MADRID – Spain has reached an impressive tourism milestone in 2023, with more than 84 million visitors, surpassing the record figures of 2019. While the tourism sector is flourishing, the problem of mass tourism is growing in some cities.
Major players in the tourism industry claim that this is just a seasonal problem that occurs during peak season and in some places in the country. But the consequences of this overwhelming tourism are felt by the local population, where more than 25 tourists per inhabitant can be registered during the summer period.
Mass tourism is not an exclusive Spanish problem
According to José Luis Zoreda, the executive vice-president of the tourism organization Exceltur, mass tourism is not an exclusively Spanish problem. He points to other countries and cities such as Amsterdam, Florence, Venice and New York, which are already taking measures to reduce the pressure of tourism. He emphasizes that there are international movements to reduce the impact of tourism for specific reasons, and these will also reach Spain sooner or later.
Spanish regions affected
In Spain, certain regions are already confronted with extreme mass tourism. Peñíscola, located on the coast of the province of Castellón, leads the list of Spanish cities with the highest tourist surplus. With 25.4 tourists per inhabitant and 200,943 tourists annually, while the local population is only 7,882 inhabitants, Peñíscola is faced with the challenge of managing its environmental impact.
Albarracín, located in Teruel, is the second city with the highest tourist surplus in Spain. With only 990 inhabitants, it receives an average of 23,119 visitors annually, resulting in a ratio of 23.35 tourists per inhabitant.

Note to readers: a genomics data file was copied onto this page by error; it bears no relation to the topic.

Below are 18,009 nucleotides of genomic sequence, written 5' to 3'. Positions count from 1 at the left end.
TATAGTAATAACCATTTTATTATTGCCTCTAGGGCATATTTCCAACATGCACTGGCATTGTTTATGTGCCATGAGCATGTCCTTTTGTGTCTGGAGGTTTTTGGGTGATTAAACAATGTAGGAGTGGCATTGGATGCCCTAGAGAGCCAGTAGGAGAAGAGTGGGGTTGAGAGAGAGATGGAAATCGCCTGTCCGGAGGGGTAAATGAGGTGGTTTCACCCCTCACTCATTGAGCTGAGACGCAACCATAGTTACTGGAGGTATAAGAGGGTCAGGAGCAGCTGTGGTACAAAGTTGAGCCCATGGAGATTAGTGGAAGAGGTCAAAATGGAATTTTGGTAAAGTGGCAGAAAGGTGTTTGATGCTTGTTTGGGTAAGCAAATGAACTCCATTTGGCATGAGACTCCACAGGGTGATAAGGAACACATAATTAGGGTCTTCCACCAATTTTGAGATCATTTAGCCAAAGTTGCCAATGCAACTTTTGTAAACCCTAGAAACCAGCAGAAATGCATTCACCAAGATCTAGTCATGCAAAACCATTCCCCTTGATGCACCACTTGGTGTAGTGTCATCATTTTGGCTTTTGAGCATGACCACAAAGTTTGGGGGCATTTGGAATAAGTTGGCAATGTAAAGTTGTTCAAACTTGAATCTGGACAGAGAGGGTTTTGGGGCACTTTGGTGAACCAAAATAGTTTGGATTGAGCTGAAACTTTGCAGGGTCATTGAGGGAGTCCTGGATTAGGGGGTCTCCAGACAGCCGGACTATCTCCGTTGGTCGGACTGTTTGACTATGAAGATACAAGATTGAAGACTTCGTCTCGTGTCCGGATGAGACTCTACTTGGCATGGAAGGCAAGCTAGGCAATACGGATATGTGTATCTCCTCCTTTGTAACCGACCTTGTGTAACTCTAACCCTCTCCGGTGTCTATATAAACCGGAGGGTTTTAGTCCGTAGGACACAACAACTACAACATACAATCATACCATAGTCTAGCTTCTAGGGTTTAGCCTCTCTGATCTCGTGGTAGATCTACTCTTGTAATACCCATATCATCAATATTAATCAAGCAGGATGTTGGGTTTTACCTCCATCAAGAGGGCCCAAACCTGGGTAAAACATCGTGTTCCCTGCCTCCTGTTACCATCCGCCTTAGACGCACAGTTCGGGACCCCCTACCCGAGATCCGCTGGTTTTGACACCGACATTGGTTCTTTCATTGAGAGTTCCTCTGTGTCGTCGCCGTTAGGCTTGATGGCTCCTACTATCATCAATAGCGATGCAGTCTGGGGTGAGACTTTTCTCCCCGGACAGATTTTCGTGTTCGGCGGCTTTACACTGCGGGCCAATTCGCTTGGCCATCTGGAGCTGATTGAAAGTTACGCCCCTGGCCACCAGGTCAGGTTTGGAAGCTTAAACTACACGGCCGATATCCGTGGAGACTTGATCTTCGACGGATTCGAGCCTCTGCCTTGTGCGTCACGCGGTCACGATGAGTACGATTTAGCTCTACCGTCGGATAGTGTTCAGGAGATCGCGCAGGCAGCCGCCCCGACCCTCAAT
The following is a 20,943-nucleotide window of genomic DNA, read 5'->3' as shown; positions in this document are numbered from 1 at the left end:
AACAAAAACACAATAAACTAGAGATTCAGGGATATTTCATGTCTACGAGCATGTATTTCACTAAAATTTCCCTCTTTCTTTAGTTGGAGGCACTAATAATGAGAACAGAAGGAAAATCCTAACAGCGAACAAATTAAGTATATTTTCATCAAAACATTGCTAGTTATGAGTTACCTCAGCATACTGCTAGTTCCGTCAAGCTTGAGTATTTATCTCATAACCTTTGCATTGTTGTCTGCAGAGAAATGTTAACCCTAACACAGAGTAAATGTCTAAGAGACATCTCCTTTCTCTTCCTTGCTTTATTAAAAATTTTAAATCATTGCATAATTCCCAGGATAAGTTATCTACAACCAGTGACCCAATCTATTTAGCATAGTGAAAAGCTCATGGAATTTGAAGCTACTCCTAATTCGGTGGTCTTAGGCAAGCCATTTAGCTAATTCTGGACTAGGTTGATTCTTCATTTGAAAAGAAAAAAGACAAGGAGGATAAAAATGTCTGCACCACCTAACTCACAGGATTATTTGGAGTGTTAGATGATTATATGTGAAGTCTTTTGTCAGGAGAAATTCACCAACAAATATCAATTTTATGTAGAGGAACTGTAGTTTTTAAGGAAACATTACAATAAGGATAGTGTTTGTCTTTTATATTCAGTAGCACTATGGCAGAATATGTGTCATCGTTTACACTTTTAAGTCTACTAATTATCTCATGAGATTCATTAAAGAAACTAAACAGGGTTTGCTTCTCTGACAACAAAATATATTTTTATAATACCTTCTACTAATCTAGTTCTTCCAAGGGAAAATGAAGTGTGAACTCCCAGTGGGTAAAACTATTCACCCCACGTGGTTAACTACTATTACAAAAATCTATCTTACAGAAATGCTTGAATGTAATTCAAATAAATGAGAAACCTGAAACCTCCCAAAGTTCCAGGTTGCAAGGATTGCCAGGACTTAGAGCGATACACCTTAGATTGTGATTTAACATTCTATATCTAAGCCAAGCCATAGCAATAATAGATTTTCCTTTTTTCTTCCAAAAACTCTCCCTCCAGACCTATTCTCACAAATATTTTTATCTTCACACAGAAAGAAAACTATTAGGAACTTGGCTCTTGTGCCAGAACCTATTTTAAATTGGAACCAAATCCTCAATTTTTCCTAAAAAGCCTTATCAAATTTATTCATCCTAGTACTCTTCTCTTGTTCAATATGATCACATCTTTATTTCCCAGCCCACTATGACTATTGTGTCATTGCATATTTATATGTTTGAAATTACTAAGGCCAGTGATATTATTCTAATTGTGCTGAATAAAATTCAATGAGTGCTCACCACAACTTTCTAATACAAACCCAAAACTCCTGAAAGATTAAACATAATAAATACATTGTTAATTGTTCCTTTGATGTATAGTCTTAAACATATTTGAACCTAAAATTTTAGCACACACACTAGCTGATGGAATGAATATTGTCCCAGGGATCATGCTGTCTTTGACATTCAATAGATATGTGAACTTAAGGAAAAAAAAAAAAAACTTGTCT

Point of concern: Holiday homes
Another concern is the impact of holiday homes on local communities. Exceltur has highlighted the social problems created by uncontrolled growth and illegal rental of properties for tourist use. Current legislation has led to a growing flow of properties from residential use to tourist use, which has disrupted living conditions and the rental market.
Despite the challenges of mass tourism, Spain remains attractive to visitors. The number of international tourists who visited Spain in 2023 even exceeded pre-pandemic figures in 2019. The Ministry of Industry and Tourism estimates the number of tourists who visited the country in 2023 at as many as 84 million. Final figures have yet to be released.
The country also generated more than 108 billion euros in tourism revenue, with a growth of 17.4% compared to 2019 and 23.8% compared to the previous year. The government will no longer use 2019 data as a reference, as the pandemic is considered a “cycle already overcome.”